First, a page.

Knell v. Brown
MERIT REVIEW ORDER entered by Judge Michael M. Mihm on 10/13/2020. IT IS THEREFORE ORDERED: 1) Plaintiff's complaint is dismissed for failure to state a claim pursuant to Fed. R. Civ. P. 12(b)(6) and 28 U.S.C. § 1915A. Plaintiff will be given 30 days in which to file an amended complaint. The amended complaint must stand complete on its own, without reference to a prior pleading and is to address the concerns identified by the Court. The failure to file an amended complaint will result in the dismissal of this case without prejudice. 2) Plaintiff's motion for recruitment of pro bono counsel 5 is DENIED with leave to reassert if he files an amended complaint. Plaintiff's motion for status 8 is rendered MOOT by this order. SEE FULL WRITTEN ORDER.(SAG, ilcd)
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Tuesday, 13 October, 2020 03:28:05 PM
Clerk, U.S. District Court, ILCD
UNITED STATES DISTRICT COURT
FOR THE CENTRAL DISTRICT OF ILLINOIS
MERIT REVIEW ORDER
Plaintiff, a pretrial detainee, proceeding pro se, pursues a § 1983 claim alleging an
unconstitutional search by a Bloomington Police Department detective. The case is before the
Court for a merit review pursuant to 28 U.S.C. § 1915A. In reviewing the Complaint, the Court
accepts the factual allegations as true, liberally construing them in Plaintiff's favor. Turley v.
Rednour, 729 F.3d 645, 649-51 (7th Cir. 2013). However, conclusory statements and labels are
insufficient. Enough facts must be provided to “state a claim for relief that is plausible on its
face.” Alexander v. United States, 721 F.3d 418, 422 (7th Cir. 2013)(citation and internal
quotation marks omitted). While the pleading standard does not require “detailed factual
allegations”, it requires “more than an unadorned, the-defendant-unlawfully-harmed-me
accusation.” Wilson v. Ryker, 451 Fed. Appx. 588, 589 (7th Cir. 2011) quoting Ashcroft v. Iqbal,
556 U.S. 662, 678 (2009).
Plaintiff alleges that on October 23, 2018, he was a detainee in the custody of the
Bloomington City Police Department. On that date, Defendant Detective Brown subjected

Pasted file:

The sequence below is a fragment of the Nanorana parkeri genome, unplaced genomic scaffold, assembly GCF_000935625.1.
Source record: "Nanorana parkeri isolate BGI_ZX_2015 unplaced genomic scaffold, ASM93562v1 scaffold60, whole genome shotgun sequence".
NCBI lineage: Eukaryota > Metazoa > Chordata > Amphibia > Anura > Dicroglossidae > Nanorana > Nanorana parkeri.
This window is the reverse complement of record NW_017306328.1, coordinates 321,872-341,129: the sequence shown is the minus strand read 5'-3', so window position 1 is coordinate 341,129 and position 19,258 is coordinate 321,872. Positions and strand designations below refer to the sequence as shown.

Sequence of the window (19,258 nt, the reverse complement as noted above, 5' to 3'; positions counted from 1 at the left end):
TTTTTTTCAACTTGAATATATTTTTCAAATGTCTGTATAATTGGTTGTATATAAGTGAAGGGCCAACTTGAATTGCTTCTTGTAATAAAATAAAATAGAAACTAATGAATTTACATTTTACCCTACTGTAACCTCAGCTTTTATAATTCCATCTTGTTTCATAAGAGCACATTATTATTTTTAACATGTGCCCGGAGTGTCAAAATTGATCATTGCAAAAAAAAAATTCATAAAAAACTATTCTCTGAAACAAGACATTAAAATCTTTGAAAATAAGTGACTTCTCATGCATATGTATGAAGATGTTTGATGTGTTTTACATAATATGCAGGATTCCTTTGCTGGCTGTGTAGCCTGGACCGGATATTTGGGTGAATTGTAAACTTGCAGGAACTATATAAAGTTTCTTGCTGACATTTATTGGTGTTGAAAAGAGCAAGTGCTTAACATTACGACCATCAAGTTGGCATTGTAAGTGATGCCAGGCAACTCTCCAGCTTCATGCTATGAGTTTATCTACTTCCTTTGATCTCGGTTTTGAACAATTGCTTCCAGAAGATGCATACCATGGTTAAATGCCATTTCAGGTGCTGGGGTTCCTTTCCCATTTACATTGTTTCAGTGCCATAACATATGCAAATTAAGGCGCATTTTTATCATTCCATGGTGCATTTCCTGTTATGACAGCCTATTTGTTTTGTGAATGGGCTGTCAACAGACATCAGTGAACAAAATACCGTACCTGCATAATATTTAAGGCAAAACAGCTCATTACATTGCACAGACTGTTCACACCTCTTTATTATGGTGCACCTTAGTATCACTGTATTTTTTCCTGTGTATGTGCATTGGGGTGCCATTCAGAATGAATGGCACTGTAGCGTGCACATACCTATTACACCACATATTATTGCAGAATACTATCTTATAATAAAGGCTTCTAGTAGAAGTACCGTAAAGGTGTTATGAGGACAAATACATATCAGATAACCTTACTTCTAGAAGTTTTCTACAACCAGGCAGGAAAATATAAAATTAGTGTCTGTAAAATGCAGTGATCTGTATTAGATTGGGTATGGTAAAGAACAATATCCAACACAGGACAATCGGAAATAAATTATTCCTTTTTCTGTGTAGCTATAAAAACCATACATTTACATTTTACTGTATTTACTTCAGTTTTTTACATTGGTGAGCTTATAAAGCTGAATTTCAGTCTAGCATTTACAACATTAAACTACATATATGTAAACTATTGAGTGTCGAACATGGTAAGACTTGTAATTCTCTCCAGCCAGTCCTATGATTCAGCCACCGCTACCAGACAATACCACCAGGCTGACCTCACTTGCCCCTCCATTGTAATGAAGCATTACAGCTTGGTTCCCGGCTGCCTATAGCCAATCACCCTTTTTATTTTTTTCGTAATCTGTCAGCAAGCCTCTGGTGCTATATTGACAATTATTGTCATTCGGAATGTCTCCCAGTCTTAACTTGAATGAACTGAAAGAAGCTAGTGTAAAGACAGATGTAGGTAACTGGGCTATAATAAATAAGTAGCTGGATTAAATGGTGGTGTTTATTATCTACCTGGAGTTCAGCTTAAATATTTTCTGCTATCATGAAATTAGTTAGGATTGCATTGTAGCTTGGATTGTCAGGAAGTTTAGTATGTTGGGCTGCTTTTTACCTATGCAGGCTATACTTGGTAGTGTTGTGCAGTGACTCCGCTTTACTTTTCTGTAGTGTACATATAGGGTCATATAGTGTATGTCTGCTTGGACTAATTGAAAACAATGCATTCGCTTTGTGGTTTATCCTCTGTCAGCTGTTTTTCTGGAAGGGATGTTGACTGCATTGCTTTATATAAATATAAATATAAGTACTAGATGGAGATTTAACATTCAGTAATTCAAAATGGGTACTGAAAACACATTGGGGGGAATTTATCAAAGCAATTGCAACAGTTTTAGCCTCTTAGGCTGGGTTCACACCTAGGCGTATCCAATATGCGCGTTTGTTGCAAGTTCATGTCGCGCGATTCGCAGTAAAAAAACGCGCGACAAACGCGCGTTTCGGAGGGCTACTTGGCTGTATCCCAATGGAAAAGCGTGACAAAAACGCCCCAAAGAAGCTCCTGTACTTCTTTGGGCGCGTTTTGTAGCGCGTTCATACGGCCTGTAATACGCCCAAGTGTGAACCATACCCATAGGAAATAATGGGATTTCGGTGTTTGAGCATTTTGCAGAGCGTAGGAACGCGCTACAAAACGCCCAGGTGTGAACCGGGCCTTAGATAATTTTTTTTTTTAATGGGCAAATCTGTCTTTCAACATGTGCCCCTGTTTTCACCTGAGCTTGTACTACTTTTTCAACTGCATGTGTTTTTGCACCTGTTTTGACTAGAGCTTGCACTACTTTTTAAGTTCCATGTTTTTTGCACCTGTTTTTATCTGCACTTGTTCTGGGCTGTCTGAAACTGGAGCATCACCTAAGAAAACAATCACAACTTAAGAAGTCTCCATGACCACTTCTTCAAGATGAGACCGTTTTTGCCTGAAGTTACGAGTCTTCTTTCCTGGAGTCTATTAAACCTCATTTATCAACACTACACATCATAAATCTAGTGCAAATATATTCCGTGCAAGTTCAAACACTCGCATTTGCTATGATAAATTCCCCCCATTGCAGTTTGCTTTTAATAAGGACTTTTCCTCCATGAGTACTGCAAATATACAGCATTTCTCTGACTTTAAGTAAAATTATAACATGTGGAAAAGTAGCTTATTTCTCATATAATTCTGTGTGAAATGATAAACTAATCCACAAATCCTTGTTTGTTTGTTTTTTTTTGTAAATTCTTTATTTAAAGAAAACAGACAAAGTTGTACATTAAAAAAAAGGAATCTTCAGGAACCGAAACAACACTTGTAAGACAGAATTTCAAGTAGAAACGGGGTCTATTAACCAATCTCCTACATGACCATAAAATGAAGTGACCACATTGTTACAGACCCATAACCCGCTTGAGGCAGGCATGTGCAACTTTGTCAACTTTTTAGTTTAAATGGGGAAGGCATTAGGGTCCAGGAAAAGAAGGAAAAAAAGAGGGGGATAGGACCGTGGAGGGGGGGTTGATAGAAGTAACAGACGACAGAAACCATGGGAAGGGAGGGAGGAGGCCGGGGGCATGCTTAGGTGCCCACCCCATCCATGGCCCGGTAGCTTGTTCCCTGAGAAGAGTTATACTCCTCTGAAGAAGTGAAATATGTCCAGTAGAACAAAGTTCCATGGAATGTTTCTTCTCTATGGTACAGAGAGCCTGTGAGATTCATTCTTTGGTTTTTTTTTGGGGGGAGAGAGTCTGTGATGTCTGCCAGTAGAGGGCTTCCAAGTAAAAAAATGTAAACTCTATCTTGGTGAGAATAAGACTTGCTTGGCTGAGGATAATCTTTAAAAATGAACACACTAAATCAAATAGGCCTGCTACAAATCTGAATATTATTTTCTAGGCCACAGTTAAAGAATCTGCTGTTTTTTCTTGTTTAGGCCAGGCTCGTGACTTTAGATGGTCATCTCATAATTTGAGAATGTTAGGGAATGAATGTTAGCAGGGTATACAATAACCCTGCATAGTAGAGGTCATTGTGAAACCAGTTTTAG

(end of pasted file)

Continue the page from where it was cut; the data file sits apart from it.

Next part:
Plaintiff to a visual body cavity search during a custodial interrogation. Plaintiff provides no
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detail as to the search, but alleges, in conclusory fashion, that the search was “demeaning,
dehumanizing, undignified, humiliating, terrifying, unpleasant and embarrassing.”
A pretrial detainee’s protection against an unconstitutional search arises from the Due
Process Clause of the Fourteenth Amendment and is reviewed under the same Eighth
Amendment cruel and unusual punishment standard as that for convicted prisoners.1 Streeter v.
Sheriff of Cook County, 576 F.Supp.2d 913, 917 (N.D. Ill. 2008); Forrest v. Prine, 620 F.3d 739,
744 (7th Cir. 2010). If a pretrial detainee if subjected to a particular condition or restriction
which is not reasonably related to a legitimate governmental objective, it may constitute an
impermissible punishment under the Due Process Clause. Streeter, 576 F.Supp.2d 917.
Prison officials are permitted to touch, pat down and search a prisoner in order to
determine whether the prisoner is hiding anything dangerous in his person but may not do so “in
a harassing manner intended to humiliate and inflict psychological pain.” Turner v. Huibregtse,
421 F.Supp. 2d 1149, 1151 (W.D. Wis. March 22, 2006). It is recognized that “strip searches
may be unpleasant, humiliating, and embarrassing to prisoners, but not every psychological
discomfort a prisoner endures amounts to a constitutional violation.” Calhoun v. DeTella, 319